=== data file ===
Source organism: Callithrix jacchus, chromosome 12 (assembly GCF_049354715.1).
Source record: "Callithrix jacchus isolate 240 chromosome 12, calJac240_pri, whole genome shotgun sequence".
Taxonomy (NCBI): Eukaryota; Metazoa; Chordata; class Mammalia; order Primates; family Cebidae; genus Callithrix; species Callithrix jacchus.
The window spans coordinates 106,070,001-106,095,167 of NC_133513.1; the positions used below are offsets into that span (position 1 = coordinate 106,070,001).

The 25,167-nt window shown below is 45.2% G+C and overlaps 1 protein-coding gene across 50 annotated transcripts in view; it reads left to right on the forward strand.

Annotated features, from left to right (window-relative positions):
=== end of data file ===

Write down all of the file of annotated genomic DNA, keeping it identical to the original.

Source organism: Callithrix jacchus, chromosome 12 (assembly GCF_049354715.1).
Source record: "Callithrix jacchus isolate 240 chromosome 12, calJac240_pri, whole genome shotgun sequence".
Taxonomy (NCBI): Eukaryota; Metazoa; Chordata; class Mammalia; order Primates; family Cebidae; genus Callithrix; species Callithrix jacchus.
The window spans coordinates 106,070,001-106,095,167 of NC_133513.1; the positions used below are offsets into that span (position 1 = coordinate 106,070,001).

The 25,167-nt window shown below is 45.2% G+C and overlaps 1 protein-coding gene across 50 annotated transcripts in view; it reads left to right on the forward strand.

Annotated features, from left to right (window-relative positions):